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The benefits of travelling with CIEE

Written by Ruby Emery from the University of La Verne

Initially ‘CIEE’ was just an acronym on the headlines of my study abroad applications. However, fast forward to today, and those 4 little letters mean the world to me.

I can’t begin to stress the fact that going overseas with this organization has been the best decision of my life. You’ll never truly understand until you experience it firsthand, but here’s a glimpse as to why this agency is worth your time.

  1. The resident directors, Tonia and Wayne, do a wonderful job of making us feel at home. At first they were just friendly strangers with lovely accents, but it wasn’t long before they felt like family. They are here to help us adjust to life in Australia, get uni classes sorted out, and introduce us to vibrant culture Oz has to offer. They look after the group, but also enable us to be self-sufficient and find our wings to explore.
    Normally students who study abroad outside of CIEE don’t get this type of ‘mom and dad’ figure to help them through the process. It’s always been comforting having Tonia and Wayne just a phone call away, while my actual parents are an ocean away.
  2. CIEE includes a number of excursions that vary from session to session. Whether it’s climbing the Sydney Harbor Bridge, abseiling in the Blue Mountains, or surfing on Seven Mile Beach, there’s never a dull moment on our trips.
    Had I not travelled abroad with CIEE, I never would have found myself sitting in a sea of thousands of people watching professional rugby at ANZ Stadium. Nor would I have witnessed dozens of kangaroos hoping along Merry Beach while I drank my morning coffee. CIEE takes us to some particular locations that public transportation doesn’t reach. You get a unique experience in places most tourists don’t even know exist.
  3. The fellow students you meet will most likely become lifelong friends. Through this organization, I’ve met people from all over the United States from a variety of backgrounds. You ultimately become a close-knit group that does a lot of traveling and adventuring together. I’ve personally met amazing people whom I know will stay in contact after the session is over. It’s been nice to have a few “partners in crime” to experience the foreign fun with as well.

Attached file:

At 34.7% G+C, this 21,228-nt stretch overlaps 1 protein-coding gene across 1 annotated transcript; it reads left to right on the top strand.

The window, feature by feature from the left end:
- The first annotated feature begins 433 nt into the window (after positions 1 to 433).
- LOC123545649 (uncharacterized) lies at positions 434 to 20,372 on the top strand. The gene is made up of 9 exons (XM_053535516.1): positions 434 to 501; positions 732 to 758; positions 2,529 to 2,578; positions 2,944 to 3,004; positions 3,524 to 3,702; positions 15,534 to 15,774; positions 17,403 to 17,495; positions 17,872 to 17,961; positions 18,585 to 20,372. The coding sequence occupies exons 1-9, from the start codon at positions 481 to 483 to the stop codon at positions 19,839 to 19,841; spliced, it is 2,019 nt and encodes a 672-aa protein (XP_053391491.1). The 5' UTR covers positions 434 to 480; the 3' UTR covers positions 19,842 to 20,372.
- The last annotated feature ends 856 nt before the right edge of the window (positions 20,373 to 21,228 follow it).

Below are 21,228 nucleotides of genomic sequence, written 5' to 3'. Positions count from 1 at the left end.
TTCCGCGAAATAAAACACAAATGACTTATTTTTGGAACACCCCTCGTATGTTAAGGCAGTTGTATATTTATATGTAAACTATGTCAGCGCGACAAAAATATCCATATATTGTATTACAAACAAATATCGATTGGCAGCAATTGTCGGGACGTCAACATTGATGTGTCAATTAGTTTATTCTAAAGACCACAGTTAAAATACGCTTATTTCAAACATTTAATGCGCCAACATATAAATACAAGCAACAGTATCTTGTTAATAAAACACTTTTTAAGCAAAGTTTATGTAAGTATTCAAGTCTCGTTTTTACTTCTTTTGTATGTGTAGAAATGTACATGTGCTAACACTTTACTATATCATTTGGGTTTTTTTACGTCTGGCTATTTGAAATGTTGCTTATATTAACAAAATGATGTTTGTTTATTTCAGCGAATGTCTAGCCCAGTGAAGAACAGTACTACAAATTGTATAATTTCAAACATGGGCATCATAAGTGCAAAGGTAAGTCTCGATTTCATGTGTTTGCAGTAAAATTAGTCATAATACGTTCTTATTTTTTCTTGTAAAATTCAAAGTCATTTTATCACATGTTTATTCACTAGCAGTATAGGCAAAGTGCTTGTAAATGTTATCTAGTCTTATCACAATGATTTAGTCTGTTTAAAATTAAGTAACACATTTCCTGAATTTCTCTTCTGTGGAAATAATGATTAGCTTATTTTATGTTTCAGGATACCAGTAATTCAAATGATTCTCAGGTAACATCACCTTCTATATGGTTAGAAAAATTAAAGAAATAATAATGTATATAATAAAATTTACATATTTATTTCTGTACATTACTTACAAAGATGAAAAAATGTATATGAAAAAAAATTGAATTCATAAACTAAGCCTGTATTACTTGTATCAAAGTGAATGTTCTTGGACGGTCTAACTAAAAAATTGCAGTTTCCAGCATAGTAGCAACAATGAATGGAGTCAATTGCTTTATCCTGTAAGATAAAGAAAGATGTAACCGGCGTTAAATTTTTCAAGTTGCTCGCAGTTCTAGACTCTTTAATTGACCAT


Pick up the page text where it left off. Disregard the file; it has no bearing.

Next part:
Overall CIEE provides a really great support system, they take you to the most beautiful places, they feed you the yummiest food from the classiest restaurants, and you’ll get to experience it all with the sweetest group of people. This is my 2nd time abroad with CIEE and I genuinely couldn’t imagine my time down unda without them.

About to SurfRuby (on the left ) about to go surfing

Harbour Bridge ClimbCIEE Students on top of the Sydney Harbour Bridge

KangaroosWild kangaroos seen on the first CIEE field trip


Keep Tassie Wild

NewsletterBannerWollongong686x101By Hogan Reed, University of Vermont class of 2019

During my mid-session break, I traveled to Tasmania with my best friend from home. We both have an appetite for adventure and love hiking, so we were determined to leave our footprints all over the east coast of Tassie; an Australian State and island off the southern coast. By the end of the trip we had largely satisfied our hiking craving, along with our thirst for craft beer and coffee. 

HobartHogan in Hobart

Our first destination was Freycinet National Park, where we stayed in a small youth hostel close to the park entrance in the tiny town of Coles Bay. This park was full of white beaches and striking granite mountains that seemed to emerge right out of the clear water. We enjoyed hiking up and over The Hazards mountain range and along long stretches of beach. We also enjoyed coffee and beer at a local café and tavern in town. Other than the wildly gorgeous scenery, we were able to see many wild wallabies and even a Tasmanian devil at night!

  Look at The Hazards from a cafe in Coles BayThe Hazards, as seen from Coles Bay

We then traveled south and spent a day hiking in the Tasman National Park. We walked the Cape Raol track, which led us through beautiful bushland and along dramatic cliffs. We were surrounded by 360 degrees of stunning scenery and the only time we looked down was when a snake was blocking the trail. When we made it back to where we started, we were greeted by a family of wallabies! Let’s just say our day was made.

  Tasman National Park 1Tasman National Park

After two National Parks, we wanted to experience the Tasmanian ‘city’ life, so we explored Hobart. It was such a cute city and we loved walking along the waterfront and the Salamanca area, where old sandstone buildings are now home to many pubs, restaurants, and local artisan shops. We also drove to the top of Mt. Wellington, a mountain that hugs Hobart. The views were great, but the drive up was an adventure of its own! At the end of the trip, we both agreed we would happily live in Hobart as there is a great sense of community and Tasmanian pride. On the flight back to Sydney, we decided Tasmania must have a larger population of wallabies, sheep, and cows than humans and that we’d always remember our wild trip in Tassie.

Freycinet National Park 1Freycinet National Park